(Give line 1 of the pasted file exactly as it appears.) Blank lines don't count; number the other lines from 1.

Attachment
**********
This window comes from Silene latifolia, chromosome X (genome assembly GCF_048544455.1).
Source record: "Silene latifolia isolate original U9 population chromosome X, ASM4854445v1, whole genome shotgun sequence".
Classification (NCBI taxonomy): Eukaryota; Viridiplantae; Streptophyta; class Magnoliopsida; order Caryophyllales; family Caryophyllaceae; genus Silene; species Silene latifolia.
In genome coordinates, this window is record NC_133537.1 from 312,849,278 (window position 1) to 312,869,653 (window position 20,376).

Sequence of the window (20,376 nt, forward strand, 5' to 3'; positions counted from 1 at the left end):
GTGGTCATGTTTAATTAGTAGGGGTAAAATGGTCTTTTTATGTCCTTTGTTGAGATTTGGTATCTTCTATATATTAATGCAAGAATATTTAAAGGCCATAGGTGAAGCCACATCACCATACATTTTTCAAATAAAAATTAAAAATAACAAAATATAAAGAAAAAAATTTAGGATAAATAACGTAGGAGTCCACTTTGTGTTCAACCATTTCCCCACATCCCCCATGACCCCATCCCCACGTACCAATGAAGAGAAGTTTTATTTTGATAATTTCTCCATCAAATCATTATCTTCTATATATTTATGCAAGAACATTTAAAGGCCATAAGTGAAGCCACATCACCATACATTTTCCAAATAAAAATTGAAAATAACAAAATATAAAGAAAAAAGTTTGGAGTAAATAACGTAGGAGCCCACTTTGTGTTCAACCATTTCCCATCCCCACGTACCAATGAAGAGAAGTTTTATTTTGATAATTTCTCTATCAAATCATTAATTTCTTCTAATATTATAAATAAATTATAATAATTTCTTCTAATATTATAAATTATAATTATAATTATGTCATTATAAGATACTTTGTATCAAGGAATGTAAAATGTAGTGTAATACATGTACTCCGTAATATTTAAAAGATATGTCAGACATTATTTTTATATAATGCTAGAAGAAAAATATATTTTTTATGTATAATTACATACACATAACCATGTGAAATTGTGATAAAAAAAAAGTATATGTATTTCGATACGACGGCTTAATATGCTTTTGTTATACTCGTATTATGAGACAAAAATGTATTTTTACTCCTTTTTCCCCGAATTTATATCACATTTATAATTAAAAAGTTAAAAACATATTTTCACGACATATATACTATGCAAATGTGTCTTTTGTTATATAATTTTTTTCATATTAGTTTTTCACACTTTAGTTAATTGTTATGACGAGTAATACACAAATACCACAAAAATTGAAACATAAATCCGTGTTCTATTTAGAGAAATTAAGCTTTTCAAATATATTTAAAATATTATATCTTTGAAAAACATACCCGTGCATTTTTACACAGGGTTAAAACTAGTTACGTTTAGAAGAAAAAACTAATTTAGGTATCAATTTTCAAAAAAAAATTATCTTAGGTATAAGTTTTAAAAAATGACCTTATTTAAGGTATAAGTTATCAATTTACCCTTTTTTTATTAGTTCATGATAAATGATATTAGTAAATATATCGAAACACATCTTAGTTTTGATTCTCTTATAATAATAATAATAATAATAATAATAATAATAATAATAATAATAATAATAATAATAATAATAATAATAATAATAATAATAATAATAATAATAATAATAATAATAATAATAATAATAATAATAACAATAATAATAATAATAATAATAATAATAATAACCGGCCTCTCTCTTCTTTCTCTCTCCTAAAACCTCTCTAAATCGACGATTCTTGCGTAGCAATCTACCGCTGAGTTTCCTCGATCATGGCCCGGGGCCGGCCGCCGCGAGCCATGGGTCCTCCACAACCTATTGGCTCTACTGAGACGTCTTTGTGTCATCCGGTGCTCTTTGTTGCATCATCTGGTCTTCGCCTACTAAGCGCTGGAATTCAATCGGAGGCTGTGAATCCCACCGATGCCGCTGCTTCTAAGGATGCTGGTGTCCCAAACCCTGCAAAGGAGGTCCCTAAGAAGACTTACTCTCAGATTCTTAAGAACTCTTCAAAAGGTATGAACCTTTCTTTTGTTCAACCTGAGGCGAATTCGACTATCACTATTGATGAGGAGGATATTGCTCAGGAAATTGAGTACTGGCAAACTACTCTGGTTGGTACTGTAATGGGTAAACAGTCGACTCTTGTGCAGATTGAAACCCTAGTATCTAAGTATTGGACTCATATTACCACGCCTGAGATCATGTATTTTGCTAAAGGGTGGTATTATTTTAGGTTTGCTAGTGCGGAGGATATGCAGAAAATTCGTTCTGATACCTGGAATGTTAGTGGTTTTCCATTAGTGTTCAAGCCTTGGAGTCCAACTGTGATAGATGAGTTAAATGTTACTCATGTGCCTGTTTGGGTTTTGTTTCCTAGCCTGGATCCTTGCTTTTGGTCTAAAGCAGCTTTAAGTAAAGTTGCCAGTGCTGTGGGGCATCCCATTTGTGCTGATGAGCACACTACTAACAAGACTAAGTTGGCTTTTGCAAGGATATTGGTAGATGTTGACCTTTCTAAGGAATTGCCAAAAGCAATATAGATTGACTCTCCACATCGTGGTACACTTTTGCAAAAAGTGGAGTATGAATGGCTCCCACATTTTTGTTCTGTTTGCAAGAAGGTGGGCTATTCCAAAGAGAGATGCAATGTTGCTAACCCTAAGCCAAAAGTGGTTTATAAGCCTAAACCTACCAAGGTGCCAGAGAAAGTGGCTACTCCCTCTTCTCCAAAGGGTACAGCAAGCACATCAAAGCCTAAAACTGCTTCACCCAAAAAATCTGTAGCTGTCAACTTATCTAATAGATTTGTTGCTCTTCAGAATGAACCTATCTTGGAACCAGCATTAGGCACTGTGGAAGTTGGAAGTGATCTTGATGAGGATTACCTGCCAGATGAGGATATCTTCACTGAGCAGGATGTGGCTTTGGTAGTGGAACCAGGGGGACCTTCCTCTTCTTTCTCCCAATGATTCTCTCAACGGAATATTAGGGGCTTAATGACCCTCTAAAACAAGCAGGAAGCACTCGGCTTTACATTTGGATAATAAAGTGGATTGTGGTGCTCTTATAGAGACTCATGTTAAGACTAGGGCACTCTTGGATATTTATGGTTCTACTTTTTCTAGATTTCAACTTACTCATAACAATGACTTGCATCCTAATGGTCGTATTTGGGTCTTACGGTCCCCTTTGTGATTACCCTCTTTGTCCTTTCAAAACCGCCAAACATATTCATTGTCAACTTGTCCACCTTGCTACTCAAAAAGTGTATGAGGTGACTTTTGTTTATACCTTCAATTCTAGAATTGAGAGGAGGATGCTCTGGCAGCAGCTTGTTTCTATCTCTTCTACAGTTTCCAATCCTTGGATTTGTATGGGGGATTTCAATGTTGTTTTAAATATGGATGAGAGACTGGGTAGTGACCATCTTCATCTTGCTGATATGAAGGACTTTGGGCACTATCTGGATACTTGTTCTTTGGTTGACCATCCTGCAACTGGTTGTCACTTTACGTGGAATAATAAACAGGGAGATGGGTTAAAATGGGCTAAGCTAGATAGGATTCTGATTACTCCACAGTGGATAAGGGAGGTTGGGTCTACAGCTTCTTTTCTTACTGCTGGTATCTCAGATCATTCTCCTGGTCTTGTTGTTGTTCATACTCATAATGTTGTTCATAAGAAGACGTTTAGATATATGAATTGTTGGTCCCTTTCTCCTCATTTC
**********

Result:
This window comes from Silene latifolia, chromosome X (genome assembly GCF_048544455.1).